Friday, 23 November, 2001, 13:02 GMT
US shuts down Somalia internet
Somalia's only internet company and a key telecoms business have been forced to close because the United States suspects them of terrorist links.
The two firms, Somalia Internet Company and al-Barakaat, both appear on a US list of organisations accused of funnelling money to the al-Qaeda network.
Both companies have stated they are not linked to terrorists.
Along with denying all internet access to Somalis, the closures have severely restricted international telephone lines and shut down vitally needed money transfer facilities.
Correspondents say the closure of the companies will have a devastating effect on the country, which desperately needs the services they provide.
Hassan Barise in Mogadishu told the BBC's Network Africa programme the said more than 80% of Somalis depend on money they receive from relatives outside the country.
He said all internet cafes have now shut down and international phone lines run by two other companies are failing to cope with the extra pressure of calls.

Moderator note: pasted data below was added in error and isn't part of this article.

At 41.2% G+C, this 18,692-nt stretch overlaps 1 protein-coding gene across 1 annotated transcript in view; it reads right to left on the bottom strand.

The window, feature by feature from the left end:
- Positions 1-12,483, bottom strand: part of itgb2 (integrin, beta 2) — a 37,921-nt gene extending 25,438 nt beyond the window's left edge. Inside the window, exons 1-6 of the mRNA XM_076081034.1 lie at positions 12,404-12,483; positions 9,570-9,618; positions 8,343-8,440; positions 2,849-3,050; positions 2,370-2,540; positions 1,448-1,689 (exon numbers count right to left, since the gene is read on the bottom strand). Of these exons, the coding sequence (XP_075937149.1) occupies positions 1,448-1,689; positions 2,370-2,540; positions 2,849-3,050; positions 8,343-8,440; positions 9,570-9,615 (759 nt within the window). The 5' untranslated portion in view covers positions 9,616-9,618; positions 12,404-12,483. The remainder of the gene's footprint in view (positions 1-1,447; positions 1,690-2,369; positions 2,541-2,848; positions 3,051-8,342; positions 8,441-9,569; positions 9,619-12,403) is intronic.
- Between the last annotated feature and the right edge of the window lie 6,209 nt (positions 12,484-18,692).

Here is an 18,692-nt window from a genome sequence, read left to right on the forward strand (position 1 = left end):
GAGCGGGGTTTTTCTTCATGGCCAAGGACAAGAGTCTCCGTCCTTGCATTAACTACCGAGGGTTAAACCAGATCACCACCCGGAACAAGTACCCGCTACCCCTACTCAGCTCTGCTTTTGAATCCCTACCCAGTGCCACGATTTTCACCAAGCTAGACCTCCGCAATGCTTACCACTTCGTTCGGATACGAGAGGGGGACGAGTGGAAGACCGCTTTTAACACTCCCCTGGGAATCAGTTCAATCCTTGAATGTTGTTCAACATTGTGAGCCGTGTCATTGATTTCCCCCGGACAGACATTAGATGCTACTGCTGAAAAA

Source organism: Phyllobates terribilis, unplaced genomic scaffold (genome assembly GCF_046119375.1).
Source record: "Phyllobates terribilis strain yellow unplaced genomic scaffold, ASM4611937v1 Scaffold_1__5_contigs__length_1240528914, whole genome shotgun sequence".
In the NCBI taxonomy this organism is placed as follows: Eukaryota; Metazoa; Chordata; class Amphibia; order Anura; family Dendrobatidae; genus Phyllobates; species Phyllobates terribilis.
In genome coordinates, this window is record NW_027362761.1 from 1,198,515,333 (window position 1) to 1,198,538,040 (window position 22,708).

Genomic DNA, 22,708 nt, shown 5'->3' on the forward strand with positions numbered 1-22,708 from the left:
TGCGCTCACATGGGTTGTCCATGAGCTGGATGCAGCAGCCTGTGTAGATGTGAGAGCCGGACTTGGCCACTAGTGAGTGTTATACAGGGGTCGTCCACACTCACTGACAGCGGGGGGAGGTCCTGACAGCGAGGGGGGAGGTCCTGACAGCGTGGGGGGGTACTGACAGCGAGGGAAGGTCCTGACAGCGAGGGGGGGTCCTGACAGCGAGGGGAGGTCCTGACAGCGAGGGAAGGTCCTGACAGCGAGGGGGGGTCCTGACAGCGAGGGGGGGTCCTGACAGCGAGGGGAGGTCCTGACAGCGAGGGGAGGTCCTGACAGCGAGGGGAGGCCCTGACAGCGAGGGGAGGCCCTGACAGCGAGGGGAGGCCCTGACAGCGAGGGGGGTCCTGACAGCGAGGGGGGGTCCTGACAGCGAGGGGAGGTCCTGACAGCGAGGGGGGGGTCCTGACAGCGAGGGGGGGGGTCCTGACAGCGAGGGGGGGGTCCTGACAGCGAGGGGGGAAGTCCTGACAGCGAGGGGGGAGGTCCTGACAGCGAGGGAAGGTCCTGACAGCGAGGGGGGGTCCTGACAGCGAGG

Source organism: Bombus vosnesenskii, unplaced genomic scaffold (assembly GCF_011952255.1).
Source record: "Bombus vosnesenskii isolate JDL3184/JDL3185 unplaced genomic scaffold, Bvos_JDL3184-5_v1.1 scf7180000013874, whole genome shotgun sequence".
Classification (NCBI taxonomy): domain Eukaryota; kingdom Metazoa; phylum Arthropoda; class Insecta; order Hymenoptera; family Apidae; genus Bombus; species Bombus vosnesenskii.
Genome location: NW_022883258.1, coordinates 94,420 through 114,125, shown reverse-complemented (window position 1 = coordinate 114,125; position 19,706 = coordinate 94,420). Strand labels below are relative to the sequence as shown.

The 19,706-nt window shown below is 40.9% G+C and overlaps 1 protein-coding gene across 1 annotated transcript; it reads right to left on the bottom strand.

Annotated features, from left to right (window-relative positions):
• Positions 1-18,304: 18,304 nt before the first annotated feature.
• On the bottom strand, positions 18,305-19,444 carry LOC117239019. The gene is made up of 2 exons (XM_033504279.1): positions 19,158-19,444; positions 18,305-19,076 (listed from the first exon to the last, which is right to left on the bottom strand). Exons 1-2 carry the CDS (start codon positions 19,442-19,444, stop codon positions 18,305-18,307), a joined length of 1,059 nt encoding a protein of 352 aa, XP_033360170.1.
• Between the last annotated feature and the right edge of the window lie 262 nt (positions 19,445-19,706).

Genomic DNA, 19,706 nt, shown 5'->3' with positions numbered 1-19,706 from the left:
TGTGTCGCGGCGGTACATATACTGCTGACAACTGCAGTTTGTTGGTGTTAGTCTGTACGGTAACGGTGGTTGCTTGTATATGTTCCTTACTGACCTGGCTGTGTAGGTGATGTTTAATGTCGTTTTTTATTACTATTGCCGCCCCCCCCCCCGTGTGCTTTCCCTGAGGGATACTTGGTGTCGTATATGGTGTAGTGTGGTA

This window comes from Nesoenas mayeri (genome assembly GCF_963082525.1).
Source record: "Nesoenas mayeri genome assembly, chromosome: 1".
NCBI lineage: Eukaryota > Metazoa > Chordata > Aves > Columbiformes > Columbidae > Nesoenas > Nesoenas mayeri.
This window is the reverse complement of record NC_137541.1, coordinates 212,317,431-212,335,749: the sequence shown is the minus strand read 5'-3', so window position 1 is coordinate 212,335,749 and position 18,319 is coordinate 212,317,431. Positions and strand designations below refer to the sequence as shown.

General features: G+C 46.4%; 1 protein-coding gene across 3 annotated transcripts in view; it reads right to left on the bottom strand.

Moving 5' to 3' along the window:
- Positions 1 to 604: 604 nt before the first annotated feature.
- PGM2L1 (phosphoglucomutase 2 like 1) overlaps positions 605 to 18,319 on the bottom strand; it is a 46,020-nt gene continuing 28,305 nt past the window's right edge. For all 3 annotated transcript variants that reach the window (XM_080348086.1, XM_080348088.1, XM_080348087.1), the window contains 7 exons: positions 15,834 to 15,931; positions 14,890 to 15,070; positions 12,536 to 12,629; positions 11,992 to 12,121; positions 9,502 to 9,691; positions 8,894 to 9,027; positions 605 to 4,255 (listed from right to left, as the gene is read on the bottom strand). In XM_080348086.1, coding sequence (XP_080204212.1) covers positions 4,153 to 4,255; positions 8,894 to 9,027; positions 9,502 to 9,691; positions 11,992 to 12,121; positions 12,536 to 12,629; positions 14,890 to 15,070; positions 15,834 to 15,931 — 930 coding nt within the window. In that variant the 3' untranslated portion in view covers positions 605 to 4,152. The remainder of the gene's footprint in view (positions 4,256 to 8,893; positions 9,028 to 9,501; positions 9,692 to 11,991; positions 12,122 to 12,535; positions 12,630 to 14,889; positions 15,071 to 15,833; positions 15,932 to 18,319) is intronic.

He also pointed out that the United Nations, local and international aid agencies, as well as the government itself all relied heavily on internet access, now denied.
"I would say it is very depressing and if I could find any stronger word than that I would say it," he said.
He added the impact would be felt even more strongly because the cuts have come during the holy month of Ramadan.
On 7 November, the Bush administration released the list of 62 organisations and individuals accused of financial links with Osama Bin Laden.
Reports say the Somali Internet Company was forced to close when it realised that its international gateway had been cut off.
Al-Barakaat, Somalia's largest company with interests in telecommunications, banking and postal services, closed its financial businesses after its assets were frozen.
Its international telephone service was then shut down when its international gateway - run jointly by AT&T and British Telecom - was also cut off.
The company, which has 600 shareholders, is the largest employer in Somalia.
Hundreds of thousands, if not millions of Somalis depend on it to transfer money throughout the world.
Somalis living abroad use it to send money to their relatives back home as there are no other banking systems in Somalia since the downfall of the Siad Barre regime in 1991.
Somalia's prime minister has issued a decree appointing a special committee to investigate al-Barakaat, as well as all other remittance companies.